Already there are indications that to pursue a singular economic, consumerist agenda is at the cost of wider issues such as communal concern. The human search for meaning, nourishment of the soul, questions as to who or what we identify with, our social and civic responsibilities, ultimately give way before a society which is in every sense careless, rootless and senseless. It is likely to beget a place lacking a spiritual core or the in-built restraints that come with an awareness of the many dimensions of progress.
Already events are bringing the message home to us. We don't need preachers or teachers to tell us any more. It must now be obvious that our huge demand for instant communications - faxes, mobile phones, and the Internet - is paralleled by a serious breakdown in relationships.
Events such as personal and family breakdown, the vulnerability of the elderly and other sections of the population, the continuing demise of some communities, the exclusion of large sections of the population from the benefits of growth all confirm the need for a wider approach.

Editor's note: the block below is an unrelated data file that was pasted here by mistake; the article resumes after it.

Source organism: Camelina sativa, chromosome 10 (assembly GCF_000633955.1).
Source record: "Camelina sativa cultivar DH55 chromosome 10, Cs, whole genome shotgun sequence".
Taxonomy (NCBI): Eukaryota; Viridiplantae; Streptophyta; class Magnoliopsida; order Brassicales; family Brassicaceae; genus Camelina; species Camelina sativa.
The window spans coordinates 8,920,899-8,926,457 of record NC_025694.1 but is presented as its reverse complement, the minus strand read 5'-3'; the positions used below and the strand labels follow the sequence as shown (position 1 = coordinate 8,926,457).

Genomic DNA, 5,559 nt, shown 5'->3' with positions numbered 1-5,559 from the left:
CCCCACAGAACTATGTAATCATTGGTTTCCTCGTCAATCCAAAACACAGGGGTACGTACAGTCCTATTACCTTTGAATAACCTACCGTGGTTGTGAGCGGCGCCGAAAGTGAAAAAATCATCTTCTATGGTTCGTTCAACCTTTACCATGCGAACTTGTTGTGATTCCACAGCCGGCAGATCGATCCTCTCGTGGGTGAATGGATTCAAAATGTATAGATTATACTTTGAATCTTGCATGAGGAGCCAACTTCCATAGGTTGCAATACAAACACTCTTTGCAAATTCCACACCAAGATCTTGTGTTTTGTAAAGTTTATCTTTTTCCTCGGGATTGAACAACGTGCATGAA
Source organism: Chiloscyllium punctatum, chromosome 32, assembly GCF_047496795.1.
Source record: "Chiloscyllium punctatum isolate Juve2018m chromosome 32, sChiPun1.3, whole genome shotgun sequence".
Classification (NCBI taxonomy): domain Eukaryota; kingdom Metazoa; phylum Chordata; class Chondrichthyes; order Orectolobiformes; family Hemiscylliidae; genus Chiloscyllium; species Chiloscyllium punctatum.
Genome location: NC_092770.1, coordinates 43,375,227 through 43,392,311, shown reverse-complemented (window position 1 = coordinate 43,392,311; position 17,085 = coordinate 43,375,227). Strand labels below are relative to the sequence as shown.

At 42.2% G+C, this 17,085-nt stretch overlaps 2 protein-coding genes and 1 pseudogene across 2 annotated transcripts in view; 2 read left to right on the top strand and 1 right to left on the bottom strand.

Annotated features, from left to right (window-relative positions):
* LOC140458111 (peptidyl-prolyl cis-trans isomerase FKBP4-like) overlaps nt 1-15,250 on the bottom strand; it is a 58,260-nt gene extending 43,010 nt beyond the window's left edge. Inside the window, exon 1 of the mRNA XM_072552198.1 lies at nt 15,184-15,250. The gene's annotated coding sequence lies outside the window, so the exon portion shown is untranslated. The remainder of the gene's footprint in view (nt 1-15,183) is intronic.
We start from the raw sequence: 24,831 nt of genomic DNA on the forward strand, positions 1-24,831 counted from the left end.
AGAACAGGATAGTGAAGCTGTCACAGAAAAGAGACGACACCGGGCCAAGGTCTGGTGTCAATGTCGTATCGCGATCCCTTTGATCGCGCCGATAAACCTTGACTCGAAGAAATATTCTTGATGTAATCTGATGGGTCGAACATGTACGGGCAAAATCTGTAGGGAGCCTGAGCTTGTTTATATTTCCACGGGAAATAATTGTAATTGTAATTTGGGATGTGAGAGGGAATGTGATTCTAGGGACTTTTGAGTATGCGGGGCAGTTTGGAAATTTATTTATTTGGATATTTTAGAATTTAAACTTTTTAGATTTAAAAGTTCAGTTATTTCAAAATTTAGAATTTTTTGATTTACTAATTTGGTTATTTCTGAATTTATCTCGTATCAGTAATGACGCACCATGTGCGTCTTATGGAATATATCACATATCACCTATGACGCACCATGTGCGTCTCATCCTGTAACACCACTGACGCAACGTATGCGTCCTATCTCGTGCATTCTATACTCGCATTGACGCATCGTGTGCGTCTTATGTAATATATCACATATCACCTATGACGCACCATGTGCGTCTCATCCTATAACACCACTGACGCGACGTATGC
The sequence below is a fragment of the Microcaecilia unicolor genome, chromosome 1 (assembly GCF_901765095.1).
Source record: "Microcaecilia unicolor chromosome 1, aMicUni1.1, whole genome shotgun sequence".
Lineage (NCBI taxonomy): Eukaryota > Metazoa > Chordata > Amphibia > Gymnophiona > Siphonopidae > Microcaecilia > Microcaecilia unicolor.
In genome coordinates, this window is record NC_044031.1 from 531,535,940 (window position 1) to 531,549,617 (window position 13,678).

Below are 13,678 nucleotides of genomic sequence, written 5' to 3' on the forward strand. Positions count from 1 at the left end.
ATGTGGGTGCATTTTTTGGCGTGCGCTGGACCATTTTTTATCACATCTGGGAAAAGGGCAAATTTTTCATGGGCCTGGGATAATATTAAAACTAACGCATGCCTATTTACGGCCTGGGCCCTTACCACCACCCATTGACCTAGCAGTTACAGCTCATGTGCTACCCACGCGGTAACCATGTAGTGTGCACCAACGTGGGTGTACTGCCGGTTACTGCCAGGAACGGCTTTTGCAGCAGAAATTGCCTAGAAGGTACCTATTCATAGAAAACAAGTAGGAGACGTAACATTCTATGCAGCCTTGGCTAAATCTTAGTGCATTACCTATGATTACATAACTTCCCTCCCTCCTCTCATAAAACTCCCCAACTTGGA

Indeed, the stresses and strains of being involved in the fast lane of the corporate world are now also only too obvious.
Even more important is the fact that growing numbers of people are willing to admit to being "spiritual", even if far fewer would call themselves "religious". The human heart is normally searching for the ultimate meaning and purpose of life. I think there is a space in every person which only God can fill.
Where then is meaning coming from, and how is it defined? Who determines values? What does belonging to the human family mean? President Havel's warning makes a lot of sense for us in Ireland.
He says: "Human beings must pay a heavy price for the attempt to seize nature, to leave not a remnant of it in human hands, to ridicule its mystery; they must pay for the attempts to abolish God and to play at being God."
It is important, then, that we get involved in a serious debate on some of these issues. With this in mind a conference will take place this week which will remind us what we are losing sight of in the rush to become more wealthy.